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From Kevin Sutter <kwsut...@gmail.com>
Subject Re: Can openjpa.RuntimeUnenhancedClasses=supported try harder to enhance when used within an app server?
Date Thu, 22 Dec 2011 23:52:34 GMT
Hi Ron,
The RuntimeUnenhancedClasses "feature" was an attempt to provide JPA ORM
capabilities without using bytecode enhancement techniques.  Instead,
dynamic subclasses were generated which attempted to provide the same level
of functionality.  This "feature" never got the necessary attention to make
it ready for prime time, so it was turned off by default in the OpenJPA
2.0.x timeframe.  WebSphere has been turning off this feature for even
longer than that.

Bottom line is not to worry about the lack of this RuntimeUnenhancedClasses
feature when using OpenJPA -- inside or outside of WebSphere.  You really
don't want to count on it, especially in production environments.  As you
found out, it does tend to work okay for very simple projects in a JSE
environment.  But, once you move to more complicated environments in JEE,
it falls on it's knees.

Instead, OpenJPA has always promoted the use of byte code enhancement of
Entity classes.  Not only is this functionally complete, the performance of
this approach is much better than attempting to subclass the solution.

A colleague of mine wrote an excellent blog post on the use of
Enhancement.  It's a couple of years ago, but it it still accurate and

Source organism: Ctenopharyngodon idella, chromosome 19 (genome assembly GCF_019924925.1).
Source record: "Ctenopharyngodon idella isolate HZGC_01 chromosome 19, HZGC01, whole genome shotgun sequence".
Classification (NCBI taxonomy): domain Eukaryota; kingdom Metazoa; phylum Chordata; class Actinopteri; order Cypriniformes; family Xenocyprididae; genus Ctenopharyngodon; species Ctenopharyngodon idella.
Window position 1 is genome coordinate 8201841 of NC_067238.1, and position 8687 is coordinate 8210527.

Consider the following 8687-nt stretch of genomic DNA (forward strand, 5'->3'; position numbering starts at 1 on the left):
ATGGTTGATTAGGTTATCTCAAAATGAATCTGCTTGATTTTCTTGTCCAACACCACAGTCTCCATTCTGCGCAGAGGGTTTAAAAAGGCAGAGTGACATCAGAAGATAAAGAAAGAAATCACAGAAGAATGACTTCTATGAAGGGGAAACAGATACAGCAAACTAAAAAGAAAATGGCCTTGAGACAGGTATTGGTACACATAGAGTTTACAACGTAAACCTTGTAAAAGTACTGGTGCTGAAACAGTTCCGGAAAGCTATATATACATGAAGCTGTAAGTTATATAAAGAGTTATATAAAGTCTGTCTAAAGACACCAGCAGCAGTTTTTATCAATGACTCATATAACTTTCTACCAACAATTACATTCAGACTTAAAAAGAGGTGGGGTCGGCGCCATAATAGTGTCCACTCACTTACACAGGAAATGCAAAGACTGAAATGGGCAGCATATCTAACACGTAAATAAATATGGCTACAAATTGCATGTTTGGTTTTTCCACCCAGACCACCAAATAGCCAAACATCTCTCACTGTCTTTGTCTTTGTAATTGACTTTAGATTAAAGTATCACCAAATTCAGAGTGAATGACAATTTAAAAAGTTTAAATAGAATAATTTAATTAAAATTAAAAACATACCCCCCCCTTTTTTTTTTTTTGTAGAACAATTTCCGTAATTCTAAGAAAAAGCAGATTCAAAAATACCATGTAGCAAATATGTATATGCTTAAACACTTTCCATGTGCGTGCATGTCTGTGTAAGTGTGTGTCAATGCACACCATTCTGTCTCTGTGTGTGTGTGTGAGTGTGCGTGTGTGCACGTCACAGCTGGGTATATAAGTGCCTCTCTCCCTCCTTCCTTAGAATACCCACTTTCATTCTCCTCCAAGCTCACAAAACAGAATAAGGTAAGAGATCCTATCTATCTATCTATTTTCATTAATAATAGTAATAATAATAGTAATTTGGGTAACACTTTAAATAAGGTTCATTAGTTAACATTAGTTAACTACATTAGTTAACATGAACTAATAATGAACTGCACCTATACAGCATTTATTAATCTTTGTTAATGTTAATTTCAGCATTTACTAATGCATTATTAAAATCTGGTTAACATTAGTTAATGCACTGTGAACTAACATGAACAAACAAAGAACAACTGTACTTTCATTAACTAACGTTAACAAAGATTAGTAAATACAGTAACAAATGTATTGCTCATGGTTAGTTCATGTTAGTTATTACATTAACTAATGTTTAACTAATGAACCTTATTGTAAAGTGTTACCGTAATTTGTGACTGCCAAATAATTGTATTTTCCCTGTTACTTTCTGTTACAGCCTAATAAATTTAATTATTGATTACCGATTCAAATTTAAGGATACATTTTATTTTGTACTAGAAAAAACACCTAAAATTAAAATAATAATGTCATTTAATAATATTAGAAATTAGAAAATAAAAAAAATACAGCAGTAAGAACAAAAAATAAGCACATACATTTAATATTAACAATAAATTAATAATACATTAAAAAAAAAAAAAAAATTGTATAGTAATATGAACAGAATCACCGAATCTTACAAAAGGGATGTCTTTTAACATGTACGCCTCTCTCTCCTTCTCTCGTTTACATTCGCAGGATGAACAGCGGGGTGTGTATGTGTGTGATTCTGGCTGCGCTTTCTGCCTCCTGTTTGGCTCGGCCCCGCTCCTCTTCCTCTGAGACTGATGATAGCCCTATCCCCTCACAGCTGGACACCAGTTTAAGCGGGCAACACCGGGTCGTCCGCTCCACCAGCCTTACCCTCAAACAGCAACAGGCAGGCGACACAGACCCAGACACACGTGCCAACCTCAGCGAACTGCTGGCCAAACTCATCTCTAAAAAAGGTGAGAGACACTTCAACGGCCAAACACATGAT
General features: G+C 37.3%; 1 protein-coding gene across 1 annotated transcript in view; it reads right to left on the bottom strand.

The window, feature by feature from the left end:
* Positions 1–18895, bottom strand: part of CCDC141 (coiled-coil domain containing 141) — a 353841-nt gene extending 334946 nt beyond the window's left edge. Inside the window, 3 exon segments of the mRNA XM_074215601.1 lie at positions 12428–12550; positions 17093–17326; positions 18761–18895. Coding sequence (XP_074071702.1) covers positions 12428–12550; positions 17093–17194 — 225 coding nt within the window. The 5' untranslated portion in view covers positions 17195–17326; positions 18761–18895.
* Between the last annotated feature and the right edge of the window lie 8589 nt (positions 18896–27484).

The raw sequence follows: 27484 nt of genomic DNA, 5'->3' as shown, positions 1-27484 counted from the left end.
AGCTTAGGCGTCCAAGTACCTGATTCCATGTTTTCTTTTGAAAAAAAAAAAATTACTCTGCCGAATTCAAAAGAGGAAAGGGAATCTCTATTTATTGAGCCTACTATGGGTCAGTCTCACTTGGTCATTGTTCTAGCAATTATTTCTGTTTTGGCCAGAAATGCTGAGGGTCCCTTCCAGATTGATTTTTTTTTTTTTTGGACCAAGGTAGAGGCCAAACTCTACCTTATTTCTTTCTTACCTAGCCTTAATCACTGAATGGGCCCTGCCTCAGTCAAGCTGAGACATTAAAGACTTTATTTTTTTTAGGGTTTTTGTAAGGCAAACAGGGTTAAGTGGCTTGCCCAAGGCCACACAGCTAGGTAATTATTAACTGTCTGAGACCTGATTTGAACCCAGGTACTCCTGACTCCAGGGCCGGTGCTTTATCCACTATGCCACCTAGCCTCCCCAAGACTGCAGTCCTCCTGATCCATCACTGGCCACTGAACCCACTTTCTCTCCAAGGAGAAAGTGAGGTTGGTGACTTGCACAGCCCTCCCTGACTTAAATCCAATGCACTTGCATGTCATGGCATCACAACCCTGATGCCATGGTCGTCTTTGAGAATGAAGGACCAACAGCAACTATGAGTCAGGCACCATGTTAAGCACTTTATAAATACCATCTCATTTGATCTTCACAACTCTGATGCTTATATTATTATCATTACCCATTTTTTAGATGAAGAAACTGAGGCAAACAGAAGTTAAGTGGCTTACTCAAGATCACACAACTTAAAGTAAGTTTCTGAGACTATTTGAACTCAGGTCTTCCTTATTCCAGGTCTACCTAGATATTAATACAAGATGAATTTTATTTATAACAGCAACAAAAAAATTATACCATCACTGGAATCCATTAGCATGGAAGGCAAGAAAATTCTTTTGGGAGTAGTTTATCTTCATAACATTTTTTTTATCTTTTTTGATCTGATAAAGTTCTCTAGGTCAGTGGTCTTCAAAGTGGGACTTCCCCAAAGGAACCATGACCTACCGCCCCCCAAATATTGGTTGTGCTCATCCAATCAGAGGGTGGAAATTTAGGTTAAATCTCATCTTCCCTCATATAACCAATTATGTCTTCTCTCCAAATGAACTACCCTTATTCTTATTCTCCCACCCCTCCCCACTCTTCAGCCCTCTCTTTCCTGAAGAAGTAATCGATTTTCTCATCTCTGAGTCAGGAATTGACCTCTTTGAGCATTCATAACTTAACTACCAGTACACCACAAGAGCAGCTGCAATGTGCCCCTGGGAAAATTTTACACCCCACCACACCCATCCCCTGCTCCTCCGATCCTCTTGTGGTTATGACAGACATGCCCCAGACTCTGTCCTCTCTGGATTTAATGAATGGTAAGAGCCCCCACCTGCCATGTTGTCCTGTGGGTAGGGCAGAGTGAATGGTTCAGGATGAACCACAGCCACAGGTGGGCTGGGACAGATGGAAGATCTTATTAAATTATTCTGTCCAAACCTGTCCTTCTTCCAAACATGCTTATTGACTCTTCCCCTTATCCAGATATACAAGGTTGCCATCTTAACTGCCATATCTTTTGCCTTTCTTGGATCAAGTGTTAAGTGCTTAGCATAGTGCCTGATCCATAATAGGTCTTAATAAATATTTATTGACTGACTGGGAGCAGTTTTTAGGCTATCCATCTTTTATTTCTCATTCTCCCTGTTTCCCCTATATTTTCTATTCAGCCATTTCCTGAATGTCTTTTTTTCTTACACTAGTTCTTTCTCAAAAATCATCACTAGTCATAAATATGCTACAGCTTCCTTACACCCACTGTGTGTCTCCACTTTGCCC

pertinent:
http://webspherepersistence.blogspot.com/2009/02/openjpa-enhancement.html

Also, whether you byte code enhance at build time or at runtime via the
Container hook, the performance is the same.  The same bytecodes are
inserted or modified regardless of when the process takes place.  Letting
the container hook take care of the enhancement process is probably the
easiest since you don't have to modify your build process.  There is a
(very) slight delay when the Entity classes are first loaded in order to
allow for the byte code enhancement, but in most environments this is not
even noticeable.

I hope this helps with your understanding of OpenJPA's enhancement
processing.

Kevin

On Thu, Dec 22, 2011 at 4:34 PM, Ron Grabowski <rongrabowski@yahoo.com>wrote:

> I've just recently started using OpenJPA and from a new user perspective I
> interpreted "openjpa.RuntimeUnenhancedClasses=supported" to mean first
> check if the code is running within an app server and let the app server
> enhance the classes *then* fallback and actually do a runtime enhancement.
> It turns
> out "supported" may be better described as "true" in that it only makes
> one enhancement attempt then fails. I can successfully use "supported" when
> running my small JPA project not in an app server but when I put it on an
> app server I need to create my emf in a slightly different manner:
>
> if (isWebSphere()) {
>  Map<String, String> configOverrides = new HashMap<String, String>();
>  configOverrides.put("openjpa.RuntimeUnenhancedClasses",
> "unsupported");
>  entityManagerFactory =
> Persistence.createEntityManagerFactory(persistenceUnitName,
> configOverrides);
> } else {
>  entityManagerFactory =
> Persistence.createEntityManagerFactory(persistenceUnitName);
> }
>
> I wish "supported" tried harder before failing. I've glanced at
> OPENJPA-377 and OPENJPA-651. Maybe I'm approaching things incorrectly?
>
>
> Does enhancing my classes at build time in my Ant script give me the same
> outcome/performance as letting the app server enhance my classes?
>

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